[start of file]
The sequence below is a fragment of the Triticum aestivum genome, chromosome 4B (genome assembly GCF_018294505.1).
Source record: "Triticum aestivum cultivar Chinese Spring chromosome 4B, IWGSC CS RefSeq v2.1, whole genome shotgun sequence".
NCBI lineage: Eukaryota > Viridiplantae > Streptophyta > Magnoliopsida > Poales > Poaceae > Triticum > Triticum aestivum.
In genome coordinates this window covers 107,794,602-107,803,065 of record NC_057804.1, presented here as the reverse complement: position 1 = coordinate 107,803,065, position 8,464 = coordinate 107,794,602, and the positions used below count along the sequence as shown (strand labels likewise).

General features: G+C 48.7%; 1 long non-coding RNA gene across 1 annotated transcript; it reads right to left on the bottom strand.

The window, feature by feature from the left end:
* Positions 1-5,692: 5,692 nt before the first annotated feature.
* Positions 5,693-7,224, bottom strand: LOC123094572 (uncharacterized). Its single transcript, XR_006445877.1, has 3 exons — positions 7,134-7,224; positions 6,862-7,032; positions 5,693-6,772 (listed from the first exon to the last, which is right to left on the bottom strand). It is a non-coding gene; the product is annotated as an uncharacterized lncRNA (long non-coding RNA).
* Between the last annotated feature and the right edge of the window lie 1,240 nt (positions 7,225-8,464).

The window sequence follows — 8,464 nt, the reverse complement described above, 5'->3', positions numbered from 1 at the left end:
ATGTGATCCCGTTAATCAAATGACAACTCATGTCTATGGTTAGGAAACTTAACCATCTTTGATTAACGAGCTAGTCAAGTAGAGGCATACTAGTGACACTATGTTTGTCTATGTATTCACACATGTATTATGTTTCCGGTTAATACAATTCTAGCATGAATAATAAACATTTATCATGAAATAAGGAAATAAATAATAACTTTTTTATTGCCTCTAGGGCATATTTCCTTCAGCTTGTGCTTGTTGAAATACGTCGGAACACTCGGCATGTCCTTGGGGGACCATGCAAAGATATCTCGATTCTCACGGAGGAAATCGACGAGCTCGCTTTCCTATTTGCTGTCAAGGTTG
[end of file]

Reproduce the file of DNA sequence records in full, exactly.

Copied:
The sequence below is a fragment of the Triticum aestivum genome, chromosome 4B (genome assembly GCF_018294505.1).
Source record: "Triticum aestivum cultivar Chinese Spring chromosome 4B, IWGSC CS RefSeq v2.1, whole genome shotgun sequence".
NCBI lineage: Eukaryota > Viridiplantae > Streptophyta > Magnoliopsida > Poales > Poaceae > Triticum > Triticum aestivum.
In genome coordinates this window covers 107,794,602-107,803,065 of record NC_057804.1, presented here as the reverse complement: position 1 = coordinate 107,803,065, position 8,464 = coordinate 107,794,602, and the positions used below count along the sequence as shown (strand labels likewise).

General features: G+C 48.7%; 1 long non-coding RNA gene across 1 annotated transcript; it reads right to left on the bottom strand.

The window, feature by feature from the left end:
* Positions 1-5,692: 5,692 nt before the first annotated feature.
* Positions 5,693-7,224, bottom strand: LOC123094572 (uncharacterized). Its single transcript, XR_006445877.1, has 3 exons — positions 7,134-7,224; positions 6,862-7,032; positions 5,693-6,772 (listed from the first exon to the last, which is right to left on the bottom strand). It is a non-coding gene; the product is annotated as an uncharacterized lncRNA (long non-coding RNA).
* Between the last annotated feature and the right edge of the window lie 1,240 nt (positions 7,225-8,464).

The window sequence follows — 8,464 nt, the reverse complement described above, 5'->3', positions numbered from 1 at the left end:
ATGTGATCCCGTTAATCAAATGACAACTCATGTCTATGGTTAGGAAACTTAACCATCTTTGATTAACGAGCTAGTCAAGTAGAGGCATACTAGTGACACTATGTTTGTCTATGTATTCACACATGTATTATGTTTCCGGTTAATACAATTCTAGCATGAATAATAAACATTTATCATGAAATAAGGAAATAAATAATAACTTTTTTATTGCCTCTAGGGCATATTTCCTTCAGCTTGTGCTTGTTGAAATACGTCGGAACACTCGGCATGTCCTTGGGGGACCATGCAAAGATATCTCGATTCTCACGGAGGAAATCGACGAGCTCGCTTTCCTATTTGCTGTCAAGGTTG